In the spring of 2011 I looked out the window of the office where I was working and saw a concrete wall. For years I had been complaining about it, comparing the wall unfavourably with North Korean urban design.
Then something happened.
I was a newspaper columnist. I loved having readers and I liked to pretend I contributed to their lives in some way. But I didn’t, really. Some people are real journalists but I wasn’t. My best year was as a freelancer, living in France and writing about my kids. I tried to be elegant about it but I complained for a living. This is a crucial function of journalism, to criticize, to hunt for malfeasance and reveal it.
But it isn’t for everyone.
Looking at the wall I felt something new. I felt like a professional complainer: a destroyer, not a creator. So I found out who owned the wall: Melcor Developments. I phoned Ralph Young, the CEO and, Edmonton being Edmonton, he took my call.
I asked him if we might do something about the wall, to make it less ugly, and he said yes. One of his smart vice-presidents, Darin Rayburn, started scheming with us. But this was fundamentally wrong, even if it seemed right. Journalists aren’t supposed to do anything. The most they can do, if they don’t want anyone to read what they have written, is praise a builder. They might come up with a new idea and hope someone borrows it.
So I came up with an idea: I would ask Edmontonians for ideas.
How might they fix their walls, their corners of the city that could be more beautiful? I had a case study, didn’t I? The Melcor wall?
I received over 400 e-mails. Edmontonians wanted to paint the pre-caste concrete buildings yellow, the rusty Low Level Bridge robin’s egg blue. They wanted pine trees and a line of torches along Gateway Boulevard, spewing glorious fire with Alberta natural gas to improve the drive in from the airport. Ideas seemed infinite.
What to do with them?
I asked the Edmonton Journal for money, for a prize. That didn’t work. Had I forgotten my place? The Edmonton Arts Council already had a public art program, primarily for City of Edmonton projects. The Works already offered to help businesses, if they had money to fix something. What did I want to do, that was different? And besides, what the hell was I doing? Stop doing! If the columnist was doing something, who would criticize it? If it was not unethical it was certainly bizarre.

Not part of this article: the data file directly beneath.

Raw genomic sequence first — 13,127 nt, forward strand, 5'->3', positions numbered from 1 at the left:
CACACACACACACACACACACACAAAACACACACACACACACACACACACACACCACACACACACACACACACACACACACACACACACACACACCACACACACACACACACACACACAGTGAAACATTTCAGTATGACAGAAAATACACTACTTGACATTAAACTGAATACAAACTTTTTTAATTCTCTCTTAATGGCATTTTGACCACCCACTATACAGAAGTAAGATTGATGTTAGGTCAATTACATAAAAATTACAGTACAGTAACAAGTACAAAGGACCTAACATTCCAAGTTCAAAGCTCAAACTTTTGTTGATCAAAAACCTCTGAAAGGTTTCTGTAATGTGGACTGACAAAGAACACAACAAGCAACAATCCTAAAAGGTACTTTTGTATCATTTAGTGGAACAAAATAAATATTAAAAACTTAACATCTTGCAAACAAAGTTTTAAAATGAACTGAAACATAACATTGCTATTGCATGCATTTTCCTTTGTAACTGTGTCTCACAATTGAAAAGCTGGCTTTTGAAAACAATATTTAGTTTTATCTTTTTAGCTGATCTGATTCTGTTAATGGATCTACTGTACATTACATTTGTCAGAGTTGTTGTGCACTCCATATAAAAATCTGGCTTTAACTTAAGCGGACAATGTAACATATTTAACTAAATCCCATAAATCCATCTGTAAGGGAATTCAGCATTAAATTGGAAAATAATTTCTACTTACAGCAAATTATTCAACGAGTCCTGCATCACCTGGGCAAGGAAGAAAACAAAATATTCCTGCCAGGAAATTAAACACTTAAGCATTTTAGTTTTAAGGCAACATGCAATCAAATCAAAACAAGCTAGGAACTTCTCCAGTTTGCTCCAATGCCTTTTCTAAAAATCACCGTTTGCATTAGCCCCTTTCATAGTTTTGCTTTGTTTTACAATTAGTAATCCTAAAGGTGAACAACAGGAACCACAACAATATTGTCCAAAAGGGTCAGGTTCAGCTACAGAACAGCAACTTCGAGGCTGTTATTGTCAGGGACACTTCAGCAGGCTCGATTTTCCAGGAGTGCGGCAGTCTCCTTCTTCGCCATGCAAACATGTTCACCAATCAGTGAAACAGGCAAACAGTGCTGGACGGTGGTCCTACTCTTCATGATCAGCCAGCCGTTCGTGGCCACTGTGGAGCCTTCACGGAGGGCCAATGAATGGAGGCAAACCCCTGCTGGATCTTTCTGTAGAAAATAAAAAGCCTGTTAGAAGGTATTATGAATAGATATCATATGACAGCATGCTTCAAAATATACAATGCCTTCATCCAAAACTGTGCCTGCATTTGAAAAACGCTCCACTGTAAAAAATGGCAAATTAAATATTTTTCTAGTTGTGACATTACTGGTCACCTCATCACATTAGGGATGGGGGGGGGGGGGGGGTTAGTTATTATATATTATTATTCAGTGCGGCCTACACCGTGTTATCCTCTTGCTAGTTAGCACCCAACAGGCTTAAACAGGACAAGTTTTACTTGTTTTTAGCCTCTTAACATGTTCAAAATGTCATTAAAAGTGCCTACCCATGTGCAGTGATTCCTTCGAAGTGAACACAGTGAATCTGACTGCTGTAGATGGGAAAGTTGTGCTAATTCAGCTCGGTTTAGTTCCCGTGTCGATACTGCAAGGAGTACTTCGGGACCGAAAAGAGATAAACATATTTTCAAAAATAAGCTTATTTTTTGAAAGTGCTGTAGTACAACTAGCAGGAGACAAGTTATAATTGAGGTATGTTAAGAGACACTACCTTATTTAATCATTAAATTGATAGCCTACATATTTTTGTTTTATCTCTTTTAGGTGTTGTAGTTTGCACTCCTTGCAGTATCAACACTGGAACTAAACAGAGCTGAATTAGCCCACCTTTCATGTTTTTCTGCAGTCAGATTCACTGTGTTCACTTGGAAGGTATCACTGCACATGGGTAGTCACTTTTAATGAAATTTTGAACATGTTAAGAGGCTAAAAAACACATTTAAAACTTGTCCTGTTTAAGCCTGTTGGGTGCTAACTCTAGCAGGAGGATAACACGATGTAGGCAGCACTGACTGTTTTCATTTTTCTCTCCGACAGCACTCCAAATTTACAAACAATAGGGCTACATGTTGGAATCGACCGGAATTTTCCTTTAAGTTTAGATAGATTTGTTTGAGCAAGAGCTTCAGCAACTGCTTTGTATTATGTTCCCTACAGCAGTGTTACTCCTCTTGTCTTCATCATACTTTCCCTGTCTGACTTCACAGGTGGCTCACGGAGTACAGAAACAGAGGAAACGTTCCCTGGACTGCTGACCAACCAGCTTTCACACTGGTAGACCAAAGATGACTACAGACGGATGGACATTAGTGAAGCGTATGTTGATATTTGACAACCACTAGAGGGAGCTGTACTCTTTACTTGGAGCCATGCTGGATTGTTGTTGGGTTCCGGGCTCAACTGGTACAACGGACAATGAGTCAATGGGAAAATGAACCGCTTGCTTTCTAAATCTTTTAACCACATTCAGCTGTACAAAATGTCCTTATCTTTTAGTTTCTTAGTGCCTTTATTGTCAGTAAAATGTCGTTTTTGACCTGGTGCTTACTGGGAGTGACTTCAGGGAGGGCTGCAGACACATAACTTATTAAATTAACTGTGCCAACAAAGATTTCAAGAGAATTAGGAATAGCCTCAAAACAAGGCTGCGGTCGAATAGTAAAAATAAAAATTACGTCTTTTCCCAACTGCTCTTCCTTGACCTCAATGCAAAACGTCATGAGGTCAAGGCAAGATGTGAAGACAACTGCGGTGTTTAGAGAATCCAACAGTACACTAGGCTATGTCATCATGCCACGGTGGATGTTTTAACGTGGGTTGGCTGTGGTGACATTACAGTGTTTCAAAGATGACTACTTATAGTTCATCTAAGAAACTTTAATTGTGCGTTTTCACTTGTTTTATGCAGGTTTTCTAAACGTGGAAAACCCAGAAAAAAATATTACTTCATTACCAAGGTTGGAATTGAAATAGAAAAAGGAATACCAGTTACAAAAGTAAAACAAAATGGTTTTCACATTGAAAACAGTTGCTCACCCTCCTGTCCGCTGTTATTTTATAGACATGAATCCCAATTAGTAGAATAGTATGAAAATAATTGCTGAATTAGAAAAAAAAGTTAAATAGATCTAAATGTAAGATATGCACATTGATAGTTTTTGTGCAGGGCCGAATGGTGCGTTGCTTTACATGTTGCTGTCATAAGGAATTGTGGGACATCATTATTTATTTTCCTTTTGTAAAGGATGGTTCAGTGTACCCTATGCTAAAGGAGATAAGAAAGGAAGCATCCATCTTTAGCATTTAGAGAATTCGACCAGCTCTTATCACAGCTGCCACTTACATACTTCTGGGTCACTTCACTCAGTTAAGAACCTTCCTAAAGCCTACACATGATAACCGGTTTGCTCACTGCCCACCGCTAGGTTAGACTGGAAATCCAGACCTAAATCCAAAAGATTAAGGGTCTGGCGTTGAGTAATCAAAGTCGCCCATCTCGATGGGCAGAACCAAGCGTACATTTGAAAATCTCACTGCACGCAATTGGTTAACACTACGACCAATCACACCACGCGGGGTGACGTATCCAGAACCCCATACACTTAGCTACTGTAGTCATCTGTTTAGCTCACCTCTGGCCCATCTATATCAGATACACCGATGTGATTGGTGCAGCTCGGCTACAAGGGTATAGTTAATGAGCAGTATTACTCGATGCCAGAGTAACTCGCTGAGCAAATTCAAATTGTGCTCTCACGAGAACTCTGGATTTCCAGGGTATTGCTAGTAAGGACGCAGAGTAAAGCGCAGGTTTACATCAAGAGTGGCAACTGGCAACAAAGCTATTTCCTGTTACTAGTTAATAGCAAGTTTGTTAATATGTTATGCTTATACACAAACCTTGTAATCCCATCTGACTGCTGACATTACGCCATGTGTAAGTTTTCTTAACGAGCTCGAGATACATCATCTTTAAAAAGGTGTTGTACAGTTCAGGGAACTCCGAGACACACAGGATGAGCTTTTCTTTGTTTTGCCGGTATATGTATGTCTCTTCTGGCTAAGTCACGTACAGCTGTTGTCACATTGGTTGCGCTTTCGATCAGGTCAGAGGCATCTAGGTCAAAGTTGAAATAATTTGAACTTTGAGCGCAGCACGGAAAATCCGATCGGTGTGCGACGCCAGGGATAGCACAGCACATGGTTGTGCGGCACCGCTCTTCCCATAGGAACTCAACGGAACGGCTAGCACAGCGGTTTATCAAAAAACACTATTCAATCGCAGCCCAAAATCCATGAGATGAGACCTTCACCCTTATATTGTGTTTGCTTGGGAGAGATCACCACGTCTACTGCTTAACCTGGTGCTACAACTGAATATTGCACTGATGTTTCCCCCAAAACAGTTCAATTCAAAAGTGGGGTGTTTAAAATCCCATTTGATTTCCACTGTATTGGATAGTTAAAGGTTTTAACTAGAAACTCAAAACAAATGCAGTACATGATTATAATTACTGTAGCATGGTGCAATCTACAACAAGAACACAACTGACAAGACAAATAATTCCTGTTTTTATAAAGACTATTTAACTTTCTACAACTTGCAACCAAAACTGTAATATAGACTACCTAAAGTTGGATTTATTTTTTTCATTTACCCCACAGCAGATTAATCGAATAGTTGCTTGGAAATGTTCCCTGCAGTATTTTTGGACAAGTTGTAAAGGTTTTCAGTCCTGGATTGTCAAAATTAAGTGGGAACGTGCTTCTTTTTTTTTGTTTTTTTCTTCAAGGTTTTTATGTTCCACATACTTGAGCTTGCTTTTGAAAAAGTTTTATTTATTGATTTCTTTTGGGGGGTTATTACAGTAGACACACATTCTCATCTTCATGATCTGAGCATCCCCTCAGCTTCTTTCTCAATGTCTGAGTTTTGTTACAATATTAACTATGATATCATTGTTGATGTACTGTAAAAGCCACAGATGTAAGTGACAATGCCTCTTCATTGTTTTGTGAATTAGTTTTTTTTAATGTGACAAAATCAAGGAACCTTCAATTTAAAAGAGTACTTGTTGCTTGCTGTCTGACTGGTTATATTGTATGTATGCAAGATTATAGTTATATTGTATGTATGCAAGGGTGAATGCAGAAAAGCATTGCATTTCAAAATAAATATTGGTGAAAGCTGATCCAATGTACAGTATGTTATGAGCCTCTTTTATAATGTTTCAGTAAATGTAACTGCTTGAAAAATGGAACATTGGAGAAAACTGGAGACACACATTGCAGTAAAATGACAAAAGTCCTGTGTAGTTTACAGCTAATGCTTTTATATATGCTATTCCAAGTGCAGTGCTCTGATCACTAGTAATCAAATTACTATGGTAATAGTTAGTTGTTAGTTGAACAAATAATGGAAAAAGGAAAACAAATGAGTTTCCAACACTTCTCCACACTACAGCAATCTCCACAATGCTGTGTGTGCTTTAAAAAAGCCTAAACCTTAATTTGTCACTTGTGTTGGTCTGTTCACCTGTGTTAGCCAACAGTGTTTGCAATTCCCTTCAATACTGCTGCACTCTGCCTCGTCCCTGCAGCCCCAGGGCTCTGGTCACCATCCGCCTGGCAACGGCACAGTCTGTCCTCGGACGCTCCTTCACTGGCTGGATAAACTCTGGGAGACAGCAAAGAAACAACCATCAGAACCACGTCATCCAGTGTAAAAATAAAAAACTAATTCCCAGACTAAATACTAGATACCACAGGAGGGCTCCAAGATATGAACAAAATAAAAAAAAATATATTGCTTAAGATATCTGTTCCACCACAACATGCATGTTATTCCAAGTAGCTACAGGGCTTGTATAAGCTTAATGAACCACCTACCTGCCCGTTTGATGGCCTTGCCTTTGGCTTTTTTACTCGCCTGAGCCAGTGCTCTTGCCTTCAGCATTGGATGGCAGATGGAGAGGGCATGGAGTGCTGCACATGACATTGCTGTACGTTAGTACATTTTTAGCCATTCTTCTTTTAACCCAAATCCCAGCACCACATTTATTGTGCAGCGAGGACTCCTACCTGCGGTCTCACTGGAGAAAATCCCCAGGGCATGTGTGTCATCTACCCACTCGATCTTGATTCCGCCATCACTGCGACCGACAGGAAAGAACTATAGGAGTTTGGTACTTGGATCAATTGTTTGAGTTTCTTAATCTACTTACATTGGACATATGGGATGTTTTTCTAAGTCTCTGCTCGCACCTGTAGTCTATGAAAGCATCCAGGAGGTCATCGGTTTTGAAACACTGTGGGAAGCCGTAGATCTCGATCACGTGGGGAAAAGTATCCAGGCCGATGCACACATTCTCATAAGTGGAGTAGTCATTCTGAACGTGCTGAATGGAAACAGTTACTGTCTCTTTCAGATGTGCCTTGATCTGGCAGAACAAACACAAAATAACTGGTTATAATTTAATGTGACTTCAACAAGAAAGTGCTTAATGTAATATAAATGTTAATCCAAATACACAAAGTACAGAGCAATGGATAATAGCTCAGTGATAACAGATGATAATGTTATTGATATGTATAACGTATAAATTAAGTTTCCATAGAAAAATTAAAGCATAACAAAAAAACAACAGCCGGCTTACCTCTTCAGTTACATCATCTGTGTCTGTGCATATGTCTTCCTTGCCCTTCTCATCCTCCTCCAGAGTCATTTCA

It was an utter failure. I didn’t sleep well, for a while. I quit my job and helped start Story Engine. First story, then action.
Great: but how?
When I started this blog a couple of weeks ago, smart people began doing what comes natural: let’s make taglines! As I revealed what we discovered, in our research, the possible taglines here and on Facebook and on Twitter have become more focused.
Make Something Edmonton and Edmonton: What are you making? are not traditional taglines or slogans because, I fear, a tagline or slogan can signal the end of something. We can celebrate who we are, teach others to celebrate it in three or four words, and pop the champagne. Invoice the client. See you in two years, when you’re ready for a new one.
We believe the story is step one. Mack Male wrote a thoughtful blog post about rethinking public involvement in city plans and projects. Listening is crucial: if we had not listened we wouldn’t have discovered what we discovered about Edmonton. Gathering ideas is important: no single person, or government department, or agency or business can think up the best projects. Doing all of this in public is marvellous. There is a reason why Pecha Kucha and TEDx are so popular in Edmonton.
What I learned with the wall, at the newspaper, is that ideas — as things in themselves — can stimulate us and die. We’re all busy. Making something is hard.
The most meaningful way to engage the public — that is, each other — is to incite them to do make something. To help them from idea to reality. To reward them when they Make Something Edmonton, on their own. To celebrate it.
There are case studies like The Fun Theory. Part of what we do is design a local version of it.
ArtPrize has worked beautifully in Grand Rapids, Michigan, a city that has addressed its reputation problem with action. An Edmonton version of ArtPrize would have to fit Edmonton’s bottom-up culture.
We commission a few of our top artists to Make Something Edmonton. Artists are in the mythology business: Colleen Brown and Alice Major and Trevor Anderson and Stewart Lemoine and Mitchmatic can tell us things about ourselves we didn’t know we knew.
The tricky part: inviting students at NAIT and developers and the men and women at refineries and in machine shops and steel fabrication plants, who have not been asked to participate in these initiatives before, to Make Something Edmonton.
Another tricky part: this cannot be all about the government, any government, telling Edmontonians what to do. We have to find partners in the community who understand a city story, proven out with projects, can solve fundamental business problems: recruiting the best people and finding investors, building new tourism products. It makes ambassadors and evangelists of all Edmontonians.
It makes us happy.
What does a Make Something Edmonton project look like? We’ll highlight examples in the city, where it’s already happening. We initiated one of our own, to show you how it works.